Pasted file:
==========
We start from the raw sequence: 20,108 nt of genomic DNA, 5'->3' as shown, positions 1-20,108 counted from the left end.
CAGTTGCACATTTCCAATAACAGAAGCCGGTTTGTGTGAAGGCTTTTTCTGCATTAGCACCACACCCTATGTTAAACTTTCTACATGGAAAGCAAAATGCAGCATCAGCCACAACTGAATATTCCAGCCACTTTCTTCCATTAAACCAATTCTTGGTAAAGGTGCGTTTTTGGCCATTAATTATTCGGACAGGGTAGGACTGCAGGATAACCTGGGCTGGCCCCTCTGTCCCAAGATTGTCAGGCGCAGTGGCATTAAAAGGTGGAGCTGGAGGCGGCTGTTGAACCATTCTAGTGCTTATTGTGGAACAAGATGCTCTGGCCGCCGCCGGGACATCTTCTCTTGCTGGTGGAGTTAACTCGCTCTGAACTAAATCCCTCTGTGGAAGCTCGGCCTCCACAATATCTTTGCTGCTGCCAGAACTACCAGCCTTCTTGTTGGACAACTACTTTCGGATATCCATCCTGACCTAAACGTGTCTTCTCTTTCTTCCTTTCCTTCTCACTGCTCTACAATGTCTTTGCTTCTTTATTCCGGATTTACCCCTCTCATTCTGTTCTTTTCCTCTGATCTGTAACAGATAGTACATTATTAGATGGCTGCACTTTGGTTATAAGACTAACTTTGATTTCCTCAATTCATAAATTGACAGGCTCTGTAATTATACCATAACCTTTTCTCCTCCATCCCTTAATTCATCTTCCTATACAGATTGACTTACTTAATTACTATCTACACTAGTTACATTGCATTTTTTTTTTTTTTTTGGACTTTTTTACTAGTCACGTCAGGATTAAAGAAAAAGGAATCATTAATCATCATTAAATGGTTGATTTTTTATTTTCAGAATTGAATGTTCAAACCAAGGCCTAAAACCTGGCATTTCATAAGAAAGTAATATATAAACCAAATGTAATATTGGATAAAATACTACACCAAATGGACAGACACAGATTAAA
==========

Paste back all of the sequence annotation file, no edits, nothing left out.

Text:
We start from the raw sequence: 20,108 nt of genomic DNA, 5'->3' as shown, positions 1-20,108 counted from the left end.
CAGTTGCACATTTCCAATAACAGAAGCCGGTTTGTGTGAAGGCTTTTTCTGCATTAGCACCACACCCTATGTTAAACTTTCTACATGGAAAGCAAAATGCAGCATCAGCCACAACTGAATATTCCAGCCACTTTCTTCCATTAAACCAATTCTTGGTAAAGGTGCGTTTTTGGCCATTAATTATTCGGACAGGGTAGGACTGCAGGATAACCTGGGCTGGCCCCTCTGTCCCAAGATTGTCAGGCGCAGTGGCATTAAAAGGTGGAGCTGGAGGCGGCTGTTGAACCATTCTAGTGCTTATTGTGGAACAAGATGCTCTGGCCGCCGCCGGGACATCTTCTCTTGCTGGTGGAGTTAACTCGCTCTGAACTAAATCCCTCTGTGGAAGCTCGGCCTCCACAATATCTTTGCTGCTGCCAGAACTACCAGCCTTCTTGTTGGACAACTACTTTCGGATATCCATCCTGACCTAAACGTGTCTTCTCTTTCTTCCTTTCCTTCTCACTGCTCTACAATGTCTTTGCTTCTTTATTCCGGATTTACCCCTCTCATTCTGTTCTTTTCCTCTGATCTGTAACAGATAGTACATTATTAGATGGCTGCACTTTGGTTATAAGACTAACTTTGATTTCCTCAATTCATAAATTGACAGGCTCTGTAATTATACCATAACCTTTTCTCCTCCATCCCTTAATTCATCTTCCTATACAGATTGACTTACTTAATTACTATCTACACTAGTTACATTGCATTTTTTTTTTTTTTTTGGACTTTTTTACTAGTCACGTCAGGATTAAAGAAAAAGGAATCATTAATCATCATTAAATGGTTGATTTTTTATTTTCAGAATTGAATGTTCAAACCAAGGCCTAAAACCTGGCATTTCATAAGAAAGTAATATATAAACCAAATGTAATATTGGATAAAATACTACACCAAATGGACAGACACAGATTAAA